INVIGORATING READ

Thanks for educating your readers by presenting an article that covers many decades of Karnatik music education in the United States (Kalpana Mohan’s “Karnatik Revival,” India Currents, May 2008). It’s truly invigorating to read such an interesting piece!

Ishwari Rao, online

MORE ON THE KARNATIK REVIVAL

Kalpana Mohan’s feature article, “Karnatik Revival” (India Currents, May 2008) covered the topic of Karnatik music in the United States in the last four decades well, and it was timely. I would like to point out one omission: the famed Karnatik musicologist, Professor S. Ramanathan, arrived in the United States with percussionist Renganathan in 1964 for a two-year assignment on the east coast. His stature drew many enthusiasts to his circle including Dr. Frank Bennett, a graduate of Yale in western musical composition. Bennett fell for the intricacies of the art form, especially the mridangam and also the learned professor’s daughter, Geetha. I am glad to say that Geetha and Frank are long-term residents of the Los Angeles metropolitan area. They are both professionals: she, an accomplished Vainika, and he a master of the western and eastern percussion instruments. The fall-out from the revival has benefited the Indian diaspora in the United States and, through them, the American uninitiated segment of music lovers immensely.

The communities in the major metropolitan areas of the United States such as the tri-state area surrounding New York, Chicago, the San Francisco Bay Area, and metropolitan Los Angeles are examples. Mohan suspects that the water in the Bay Area may be the agent provocateur that groomed the ABKD (American Born Karnatik Desis) of the area. We in southern Calif. also boast at least a dozen accomplished artists who can sing and play various instruments with ease. They are all younger than 25 years of age, which is also the age of our organization, the South Indian Music Academy of Los Angeles. We have a registered membership of over 350 families, and feature about 20 concerts from visiting vidwans every year.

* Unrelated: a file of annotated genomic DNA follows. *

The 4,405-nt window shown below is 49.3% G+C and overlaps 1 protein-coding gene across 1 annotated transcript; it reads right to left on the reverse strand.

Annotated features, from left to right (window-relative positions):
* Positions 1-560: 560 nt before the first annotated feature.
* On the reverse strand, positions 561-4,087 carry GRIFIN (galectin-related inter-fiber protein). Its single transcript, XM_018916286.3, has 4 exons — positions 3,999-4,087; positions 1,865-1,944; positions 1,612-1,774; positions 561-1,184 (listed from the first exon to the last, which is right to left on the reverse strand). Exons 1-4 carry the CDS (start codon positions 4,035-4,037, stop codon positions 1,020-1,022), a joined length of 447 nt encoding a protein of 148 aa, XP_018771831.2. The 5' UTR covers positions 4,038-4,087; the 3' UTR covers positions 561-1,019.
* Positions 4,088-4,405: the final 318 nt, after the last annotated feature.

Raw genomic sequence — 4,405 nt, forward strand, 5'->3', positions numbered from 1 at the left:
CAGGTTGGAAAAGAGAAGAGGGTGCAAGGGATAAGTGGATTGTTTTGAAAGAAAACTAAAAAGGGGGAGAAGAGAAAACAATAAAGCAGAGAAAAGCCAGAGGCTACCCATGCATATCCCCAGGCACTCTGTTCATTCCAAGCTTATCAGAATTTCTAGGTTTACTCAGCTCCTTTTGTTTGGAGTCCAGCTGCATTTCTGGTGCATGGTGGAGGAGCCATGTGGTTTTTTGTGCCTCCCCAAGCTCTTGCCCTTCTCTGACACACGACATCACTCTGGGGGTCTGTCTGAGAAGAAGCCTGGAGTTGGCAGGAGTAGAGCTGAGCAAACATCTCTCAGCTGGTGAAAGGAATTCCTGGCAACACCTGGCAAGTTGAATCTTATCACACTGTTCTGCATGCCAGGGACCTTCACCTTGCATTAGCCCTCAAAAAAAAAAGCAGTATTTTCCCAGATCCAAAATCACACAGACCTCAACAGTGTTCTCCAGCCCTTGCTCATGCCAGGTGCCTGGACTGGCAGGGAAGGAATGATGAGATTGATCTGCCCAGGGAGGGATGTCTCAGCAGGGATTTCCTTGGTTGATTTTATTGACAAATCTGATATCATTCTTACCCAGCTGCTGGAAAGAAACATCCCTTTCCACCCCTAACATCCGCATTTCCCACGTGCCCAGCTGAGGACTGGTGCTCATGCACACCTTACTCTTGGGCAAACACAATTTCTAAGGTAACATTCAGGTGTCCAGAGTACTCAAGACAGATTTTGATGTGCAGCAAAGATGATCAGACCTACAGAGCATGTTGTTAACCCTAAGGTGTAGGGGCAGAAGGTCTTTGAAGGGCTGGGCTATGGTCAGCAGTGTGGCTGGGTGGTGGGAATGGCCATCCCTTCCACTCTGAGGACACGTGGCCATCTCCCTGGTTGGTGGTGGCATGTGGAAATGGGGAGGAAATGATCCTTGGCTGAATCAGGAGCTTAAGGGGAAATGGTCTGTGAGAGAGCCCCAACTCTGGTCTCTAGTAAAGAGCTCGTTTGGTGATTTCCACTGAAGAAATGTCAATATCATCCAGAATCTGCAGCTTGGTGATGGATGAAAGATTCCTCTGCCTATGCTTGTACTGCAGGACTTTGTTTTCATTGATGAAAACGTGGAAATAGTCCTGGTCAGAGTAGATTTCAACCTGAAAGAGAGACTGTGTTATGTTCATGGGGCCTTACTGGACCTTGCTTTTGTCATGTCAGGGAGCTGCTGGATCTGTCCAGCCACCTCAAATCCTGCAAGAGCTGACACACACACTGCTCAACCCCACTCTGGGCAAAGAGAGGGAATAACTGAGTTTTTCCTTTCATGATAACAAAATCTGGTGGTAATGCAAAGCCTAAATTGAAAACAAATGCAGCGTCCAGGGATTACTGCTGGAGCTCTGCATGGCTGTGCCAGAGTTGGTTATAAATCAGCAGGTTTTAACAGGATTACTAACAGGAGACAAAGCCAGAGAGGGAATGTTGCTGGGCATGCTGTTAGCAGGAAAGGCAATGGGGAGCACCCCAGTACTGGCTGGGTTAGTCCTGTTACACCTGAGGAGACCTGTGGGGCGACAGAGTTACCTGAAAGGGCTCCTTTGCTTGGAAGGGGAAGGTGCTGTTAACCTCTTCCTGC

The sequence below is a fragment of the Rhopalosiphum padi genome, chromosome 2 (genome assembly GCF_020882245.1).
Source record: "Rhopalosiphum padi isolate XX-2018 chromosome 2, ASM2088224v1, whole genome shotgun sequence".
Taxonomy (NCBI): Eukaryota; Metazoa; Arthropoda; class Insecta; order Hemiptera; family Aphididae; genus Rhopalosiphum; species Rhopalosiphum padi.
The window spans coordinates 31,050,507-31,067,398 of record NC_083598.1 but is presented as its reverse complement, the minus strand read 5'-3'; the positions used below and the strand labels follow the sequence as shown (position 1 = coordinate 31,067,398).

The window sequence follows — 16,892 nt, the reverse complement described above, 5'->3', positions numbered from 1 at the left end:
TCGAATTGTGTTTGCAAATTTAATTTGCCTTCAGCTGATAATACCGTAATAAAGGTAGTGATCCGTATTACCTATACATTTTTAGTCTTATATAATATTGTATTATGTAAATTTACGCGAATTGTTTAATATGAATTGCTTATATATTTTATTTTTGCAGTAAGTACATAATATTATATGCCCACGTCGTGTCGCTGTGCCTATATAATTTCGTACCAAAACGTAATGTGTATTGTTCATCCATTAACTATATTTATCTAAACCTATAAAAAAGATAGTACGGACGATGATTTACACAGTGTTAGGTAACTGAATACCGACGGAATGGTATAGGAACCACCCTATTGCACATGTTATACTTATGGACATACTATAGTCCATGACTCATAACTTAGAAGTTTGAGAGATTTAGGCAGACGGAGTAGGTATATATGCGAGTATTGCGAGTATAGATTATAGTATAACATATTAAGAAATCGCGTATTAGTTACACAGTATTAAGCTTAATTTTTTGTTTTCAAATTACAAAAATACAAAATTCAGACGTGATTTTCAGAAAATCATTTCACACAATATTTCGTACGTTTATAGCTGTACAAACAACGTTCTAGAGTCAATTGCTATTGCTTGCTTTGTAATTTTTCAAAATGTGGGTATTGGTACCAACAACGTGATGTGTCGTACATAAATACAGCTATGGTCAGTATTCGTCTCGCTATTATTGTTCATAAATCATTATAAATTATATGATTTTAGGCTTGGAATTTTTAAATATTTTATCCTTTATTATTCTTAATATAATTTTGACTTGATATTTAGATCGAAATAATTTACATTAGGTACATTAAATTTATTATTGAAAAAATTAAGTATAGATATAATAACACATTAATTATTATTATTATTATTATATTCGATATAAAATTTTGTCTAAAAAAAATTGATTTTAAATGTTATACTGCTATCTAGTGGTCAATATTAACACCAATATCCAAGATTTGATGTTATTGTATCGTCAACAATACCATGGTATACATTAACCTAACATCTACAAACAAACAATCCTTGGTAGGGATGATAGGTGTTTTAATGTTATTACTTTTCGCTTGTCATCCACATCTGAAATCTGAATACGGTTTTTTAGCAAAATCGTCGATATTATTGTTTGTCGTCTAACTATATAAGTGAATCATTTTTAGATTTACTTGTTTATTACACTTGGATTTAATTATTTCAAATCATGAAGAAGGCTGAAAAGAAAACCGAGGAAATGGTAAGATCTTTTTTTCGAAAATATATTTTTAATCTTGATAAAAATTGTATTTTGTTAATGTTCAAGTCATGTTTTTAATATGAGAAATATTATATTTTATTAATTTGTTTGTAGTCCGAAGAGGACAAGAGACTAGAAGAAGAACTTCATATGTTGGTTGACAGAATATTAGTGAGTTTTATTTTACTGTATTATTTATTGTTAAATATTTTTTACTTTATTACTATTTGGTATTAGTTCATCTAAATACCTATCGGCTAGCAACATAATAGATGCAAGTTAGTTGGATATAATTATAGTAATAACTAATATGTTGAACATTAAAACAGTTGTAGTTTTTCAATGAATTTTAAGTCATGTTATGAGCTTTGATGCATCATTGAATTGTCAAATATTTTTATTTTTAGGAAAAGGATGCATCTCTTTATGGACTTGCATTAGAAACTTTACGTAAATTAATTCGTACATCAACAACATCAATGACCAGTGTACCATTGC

I look forward to similar feature stories on the prominent dance forms of South India, namely bharatanatyam and kuchipudi.

P. Mahadevan, Fullerton, Calif.

OBAMA IS NO NEHRU

I am sorry to deflate Sarita Sarvate’s illusion that Barack Obama is Mahatma Gandhi, Nehru, and Martin Luther King all rolled into one (“The Ultimate Global Villager,” India Currents, May 2008). As his own pastor Rev. Wright said recently, Obama is just another Chicago politician and one with a remarkable absence of any professional achievement in his short career. If all that Sarvate seeks in the leader of the free world is mixed heritage, then that is a bar that all biracial children can easily meet.

In his own book, Dreams from My Father, Senator Obama reveals a youth spent in seeking an identity, and unfortunately he found his with a hate-filled pastor and his church. While Obama has finally disowned his pastor now, it was not because of the pastor’s venom that he heard patiently for 20 years but rather only when Rev. Wright called his bluff and opined that Obama was just another politician on national television.

While the fringe left of the Democratic party may yet hand him the party’s nomination, I believe that the general electorate will be very skeptical in taking a leap of faith with just rhetoric and dreams.

For this passionate Democrat and proud American, Senator Obama does not cut it as presidential material. Further, to compare him to stalwarts and intellectual giants such as Nehru and Gandhi is beyond belief.

Rameysh Ramdas, San Jose, Calif.

OBAMA IS THE WEAKER CANDIDATE

Sarita Sarvate has a right to her opinion about Senators Obama and Clinton, but in “The Ultimate Global Villager” (India Currents, May 2008) she ignores the consequence of choosing Obama as the Democratic nominee. The Republican party will use its strategists like Karl Rove to make Obama look like a extreme left-leaning candidate without the maturity and experience needed to be president of a world power in the middle of two wars and facing terrorism, illegal immigration, and a weakened economy. And, he also faces the racist bias of many voters in the general election.

Senator Hillary Clinton also faces attacks, primarily because of her gender; Americans are not yet used to seeing women in positions of high power. But with the experience of her husband, who was a president for 8 years and responsible for a booming economy with a surplus budget, to guide her when needed, she would be a much more formidable opponent for the Republican strategists. If we want a Democratic president in office, we better vote for Senator Clinton.

Maneck Bhujwala, Huntington Beach, Calif.

MOVED BY “BRIDGES”

Lakshmi Palecanda’s “Bridges” (India Currents, April 2008) was very nicely done. The narrative was taut yet fluid, the language excellent, and the pacing just right. Most importantly, the story moved me with its subtly controlled emotion.

Raju Chebium, online

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